Livestock, Philosophy, Rabbits, Urban Homesteading and Self-Reliance

Oh, What a Beautiful Morning!

After days of rain, the sun blazed forth in sheer golden glory this morning.  It was cold and the porch was slick with glittering frost when I went to open up the nestbox so Sugar could feed her new babies.  I close the trapdoor at night so they can’t get accidentally dragged out while nursing.  Sometimes they’re latched on so tight that when Mama hops out, she brings her baby with her.  Since mother rabbits can’t pick up and move their little ones like cats or dogs do, a kit pulled from the nestbox quickly gets chilled and dies.  During the day I check on the bunnies several times so I can put one back if it gets pulled out, but I save myself the trouble of checking at night by just closing off the nest.  Rabbit kits only get fed a couple of times a day anyway, so it doesn’t hurt them.

As I walked out into the bright daylight, I realized that I really love my life!  I am living my dream, although it isn’t exactly the one I’d imagined 10, or even 5, years ago.  I never thought I would be putting my experience to work in town and I never imagined how much I would love it.  I had always considered living in town a sort of bondage.  Having spent my childhood on a mountain ranch 40 miles from the nearest grocery store, I fully bought into the idea of  having to live in the middle of nowhere to have any kind of freedom.  When I moved to Thistleglade (a 20 acre patch of Missouri woods in the middle of nowhere) 8 years ago, I quickly learned that living in the wilds is much different as an adult than my childhood experience led me to believe.  One has to make a living, buy food and other necessities that can’t be produced at home, and the modern world insists on it’s share of homage in the form of regulations and taxes.  Rather than freedom, I found myself in bondage to an automobile to get to work and to haul everything that needed to be brought in.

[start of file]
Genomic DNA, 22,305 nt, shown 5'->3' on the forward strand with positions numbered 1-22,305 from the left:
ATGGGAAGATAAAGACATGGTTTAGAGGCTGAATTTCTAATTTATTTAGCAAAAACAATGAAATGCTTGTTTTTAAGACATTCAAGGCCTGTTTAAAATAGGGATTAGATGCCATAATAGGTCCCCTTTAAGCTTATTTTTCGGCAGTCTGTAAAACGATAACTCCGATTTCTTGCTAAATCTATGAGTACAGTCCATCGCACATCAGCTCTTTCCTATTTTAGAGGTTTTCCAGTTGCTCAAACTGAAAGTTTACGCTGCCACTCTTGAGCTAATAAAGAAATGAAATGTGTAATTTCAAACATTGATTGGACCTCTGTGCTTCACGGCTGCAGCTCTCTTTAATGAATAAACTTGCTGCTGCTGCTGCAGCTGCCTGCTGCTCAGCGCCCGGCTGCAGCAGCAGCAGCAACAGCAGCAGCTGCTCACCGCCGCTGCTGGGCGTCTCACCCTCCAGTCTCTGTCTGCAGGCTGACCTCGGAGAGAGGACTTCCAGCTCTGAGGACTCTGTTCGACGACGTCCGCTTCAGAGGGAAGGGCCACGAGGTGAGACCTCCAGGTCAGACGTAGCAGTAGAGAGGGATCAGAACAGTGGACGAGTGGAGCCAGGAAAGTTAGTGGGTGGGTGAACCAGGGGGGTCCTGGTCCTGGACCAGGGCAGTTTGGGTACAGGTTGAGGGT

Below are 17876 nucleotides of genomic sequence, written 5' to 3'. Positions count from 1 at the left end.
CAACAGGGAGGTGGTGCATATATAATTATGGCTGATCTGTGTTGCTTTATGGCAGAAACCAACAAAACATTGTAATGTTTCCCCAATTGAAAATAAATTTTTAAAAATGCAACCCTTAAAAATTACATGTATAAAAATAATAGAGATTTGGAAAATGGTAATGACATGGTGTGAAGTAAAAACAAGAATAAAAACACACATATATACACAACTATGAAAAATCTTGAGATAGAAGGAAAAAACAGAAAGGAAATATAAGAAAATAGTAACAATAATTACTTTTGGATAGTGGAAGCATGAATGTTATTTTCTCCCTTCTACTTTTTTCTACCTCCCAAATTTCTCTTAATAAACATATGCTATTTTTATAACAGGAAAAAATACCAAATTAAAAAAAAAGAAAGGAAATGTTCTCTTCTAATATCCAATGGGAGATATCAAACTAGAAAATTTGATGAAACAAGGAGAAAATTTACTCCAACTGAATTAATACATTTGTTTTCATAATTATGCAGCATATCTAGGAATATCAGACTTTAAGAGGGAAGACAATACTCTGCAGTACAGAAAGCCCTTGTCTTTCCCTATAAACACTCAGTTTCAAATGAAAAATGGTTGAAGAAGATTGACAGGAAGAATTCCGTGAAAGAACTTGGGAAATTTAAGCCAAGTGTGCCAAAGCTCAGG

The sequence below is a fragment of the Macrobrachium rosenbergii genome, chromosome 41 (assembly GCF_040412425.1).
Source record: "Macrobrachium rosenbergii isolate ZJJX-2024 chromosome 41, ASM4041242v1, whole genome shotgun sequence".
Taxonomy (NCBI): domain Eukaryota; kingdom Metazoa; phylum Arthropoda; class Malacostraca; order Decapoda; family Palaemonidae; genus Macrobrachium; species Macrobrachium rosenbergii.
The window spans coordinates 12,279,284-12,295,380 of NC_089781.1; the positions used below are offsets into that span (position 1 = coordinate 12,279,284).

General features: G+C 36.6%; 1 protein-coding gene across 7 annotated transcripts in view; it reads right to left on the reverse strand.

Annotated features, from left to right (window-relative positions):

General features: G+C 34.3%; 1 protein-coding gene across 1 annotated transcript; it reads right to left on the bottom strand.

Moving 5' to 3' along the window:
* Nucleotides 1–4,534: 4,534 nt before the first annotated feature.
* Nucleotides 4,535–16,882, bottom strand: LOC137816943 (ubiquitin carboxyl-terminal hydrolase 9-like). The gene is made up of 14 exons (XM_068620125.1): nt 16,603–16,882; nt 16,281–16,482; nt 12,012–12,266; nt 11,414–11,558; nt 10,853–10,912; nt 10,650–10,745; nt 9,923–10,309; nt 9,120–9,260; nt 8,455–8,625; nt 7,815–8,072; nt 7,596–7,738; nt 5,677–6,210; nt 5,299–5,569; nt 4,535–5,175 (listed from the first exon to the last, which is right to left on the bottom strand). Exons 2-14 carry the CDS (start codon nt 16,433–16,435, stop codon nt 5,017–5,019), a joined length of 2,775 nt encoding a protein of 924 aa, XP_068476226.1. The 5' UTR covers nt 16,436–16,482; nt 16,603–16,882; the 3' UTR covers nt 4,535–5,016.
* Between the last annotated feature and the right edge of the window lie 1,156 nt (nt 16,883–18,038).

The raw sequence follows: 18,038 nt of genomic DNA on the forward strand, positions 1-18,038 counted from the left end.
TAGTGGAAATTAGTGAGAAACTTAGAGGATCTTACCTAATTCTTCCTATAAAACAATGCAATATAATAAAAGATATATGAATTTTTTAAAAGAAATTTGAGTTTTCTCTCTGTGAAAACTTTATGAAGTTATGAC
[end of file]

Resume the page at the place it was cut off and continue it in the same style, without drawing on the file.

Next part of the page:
WeeHavyn came into my life 6 years ago.  After nearly two years of struggling to just maintain the basics in the woods, I waved the white flag.  I was tired and just planned on giving up on my dreams of self-reliance.  Little did I know that my dreams would be fulfilled in a different way, but actually bigger and better.  I stumbled on the best of both worlds; my (very) little homestead and the convenience of being able to walk anywhere I need to go.  Perhaps moving toward being off grid is going more slowly than it would if we didn’t have the convenience of ready utilities, but we are still moving in that direction.

Since I’m a person with BIG dreams, having this very small homestead is good for me.  It keeps the homestead from becoming overwhelming and I can’t overload us with animals because there is only so much space.  I find it really exciting to puzzle out the best way to use the space we have.  I never seem to run out of new ideas for projects, and I am ever surprised at how much we can do with so little space.  While I burned with shame at my failure to realize my “dream” when I bought this tiny patch of earth, I am now amazed at how narrow my vision was.

Sometime I’m very glad for unanswered prayers….

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